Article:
Somebody had to do it first. It need not have happened. That prehistoric person did not need to count to survive. They had enough problems to deal with every day. They did it to try and make sense of their tough life. Inside that prehistoric mind there was a link between three things:
the real object they looked at,
the imagined idea in their head that tomorrow could be better,
the scratch in the bone.
These three things have nothing obvious in common. It took a great leap of the imagination to join them up for the first time. Counting is probably the first and greatest invention. It was like the pebble that started the landslide. So big did that landslide become that caught up in it are all the arts, sciences and games of humankind. That prehistoric person deserves a statue. If he or she did not start counting you would certainly not be here today reading this book in your comfy surroundings.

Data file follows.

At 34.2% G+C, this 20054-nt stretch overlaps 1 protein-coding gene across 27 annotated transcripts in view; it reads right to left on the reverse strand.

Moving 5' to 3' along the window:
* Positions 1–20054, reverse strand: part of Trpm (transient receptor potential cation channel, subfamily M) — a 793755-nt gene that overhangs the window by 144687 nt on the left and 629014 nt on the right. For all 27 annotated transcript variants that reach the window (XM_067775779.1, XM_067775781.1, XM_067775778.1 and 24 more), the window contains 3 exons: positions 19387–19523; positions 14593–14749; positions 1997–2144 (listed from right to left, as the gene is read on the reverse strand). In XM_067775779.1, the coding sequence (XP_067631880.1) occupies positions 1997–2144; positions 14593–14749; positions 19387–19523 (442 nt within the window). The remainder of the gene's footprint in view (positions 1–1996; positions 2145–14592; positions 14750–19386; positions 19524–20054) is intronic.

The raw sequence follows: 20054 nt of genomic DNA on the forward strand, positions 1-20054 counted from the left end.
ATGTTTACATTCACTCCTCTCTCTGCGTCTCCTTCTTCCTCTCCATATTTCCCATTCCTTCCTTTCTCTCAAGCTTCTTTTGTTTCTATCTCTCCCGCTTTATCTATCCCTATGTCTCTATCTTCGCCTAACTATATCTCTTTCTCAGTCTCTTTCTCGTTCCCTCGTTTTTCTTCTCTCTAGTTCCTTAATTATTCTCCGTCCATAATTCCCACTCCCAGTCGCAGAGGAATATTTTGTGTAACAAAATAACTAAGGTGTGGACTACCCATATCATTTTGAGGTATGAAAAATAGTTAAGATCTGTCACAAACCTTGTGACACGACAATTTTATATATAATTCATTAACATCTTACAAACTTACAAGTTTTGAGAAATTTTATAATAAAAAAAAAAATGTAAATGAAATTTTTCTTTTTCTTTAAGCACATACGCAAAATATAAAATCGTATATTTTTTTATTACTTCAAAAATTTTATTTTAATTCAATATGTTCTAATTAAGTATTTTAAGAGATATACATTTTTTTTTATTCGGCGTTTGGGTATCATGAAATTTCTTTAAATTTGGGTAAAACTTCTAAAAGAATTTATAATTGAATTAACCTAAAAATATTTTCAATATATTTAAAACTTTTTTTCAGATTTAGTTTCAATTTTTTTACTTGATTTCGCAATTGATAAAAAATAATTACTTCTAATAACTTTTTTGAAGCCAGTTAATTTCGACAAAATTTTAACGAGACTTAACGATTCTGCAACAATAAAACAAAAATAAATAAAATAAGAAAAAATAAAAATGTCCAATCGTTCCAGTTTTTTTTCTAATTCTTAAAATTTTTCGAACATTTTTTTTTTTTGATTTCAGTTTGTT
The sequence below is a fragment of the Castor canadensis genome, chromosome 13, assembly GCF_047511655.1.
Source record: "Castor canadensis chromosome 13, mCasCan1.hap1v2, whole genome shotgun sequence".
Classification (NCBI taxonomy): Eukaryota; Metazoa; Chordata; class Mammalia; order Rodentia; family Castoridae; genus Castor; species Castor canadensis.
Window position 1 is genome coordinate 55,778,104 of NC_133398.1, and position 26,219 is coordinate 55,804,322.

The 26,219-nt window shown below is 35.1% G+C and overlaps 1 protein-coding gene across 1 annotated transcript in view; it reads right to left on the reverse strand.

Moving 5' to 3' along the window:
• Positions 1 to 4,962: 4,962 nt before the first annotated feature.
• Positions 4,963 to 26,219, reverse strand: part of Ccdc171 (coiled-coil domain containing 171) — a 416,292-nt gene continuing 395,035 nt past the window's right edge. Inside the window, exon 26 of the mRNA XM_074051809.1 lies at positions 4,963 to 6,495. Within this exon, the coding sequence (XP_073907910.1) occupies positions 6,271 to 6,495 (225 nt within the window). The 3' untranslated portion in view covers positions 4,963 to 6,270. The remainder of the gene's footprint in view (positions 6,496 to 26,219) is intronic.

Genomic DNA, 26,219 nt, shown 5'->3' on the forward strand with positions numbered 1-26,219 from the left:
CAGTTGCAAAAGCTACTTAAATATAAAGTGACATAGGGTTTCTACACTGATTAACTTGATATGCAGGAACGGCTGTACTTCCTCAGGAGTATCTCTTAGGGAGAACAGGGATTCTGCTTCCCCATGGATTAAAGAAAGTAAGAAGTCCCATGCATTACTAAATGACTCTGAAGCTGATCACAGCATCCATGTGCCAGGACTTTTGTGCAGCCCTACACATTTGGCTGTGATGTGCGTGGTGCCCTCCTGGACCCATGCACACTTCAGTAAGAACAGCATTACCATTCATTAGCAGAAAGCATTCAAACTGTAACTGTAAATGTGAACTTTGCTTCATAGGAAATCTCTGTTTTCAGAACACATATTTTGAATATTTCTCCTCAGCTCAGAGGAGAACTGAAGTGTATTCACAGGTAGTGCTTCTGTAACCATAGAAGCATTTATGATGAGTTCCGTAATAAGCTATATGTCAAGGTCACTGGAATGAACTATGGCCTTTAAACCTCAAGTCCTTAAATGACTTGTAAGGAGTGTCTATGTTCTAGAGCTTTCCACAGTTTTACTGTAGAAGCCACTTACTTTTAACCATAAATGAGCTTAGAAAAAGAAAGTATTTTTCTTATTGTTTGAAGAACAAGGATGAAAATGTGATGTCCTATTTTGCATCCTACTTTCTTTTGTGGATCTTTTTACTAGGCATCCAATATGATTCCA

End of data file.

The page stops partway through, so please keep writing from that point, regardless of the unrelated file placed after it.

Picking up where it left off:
We have today, in museums, several of the ancient bones with lines of scratches in them. From the list above that is the only thing we do have. The first thing in the list – the objects – we can make a good guess at. The second thing in the list – why they did it – well, why else would they have done it? Whatever the truth it was held in the mind of the person who made the scratches. Any link between the three things died when they did, thousands of years ago.
(If you look at the list above you will see the first thing is a real object. The second thing is an idea – something you can’t touch or see. Who knows what that was? The scratch, the number 1, the link, is somewhere between these two. Numbers are both real things and things in our mind. Or are they neither?).
The scratch - we have that. The object we can guess at. Buy why, oh why, did they do it? That middle bit – what urged them on - is the key to understanding numbers. After all, that prehistoric person invented counting. If anyone can understand numbers surely they can.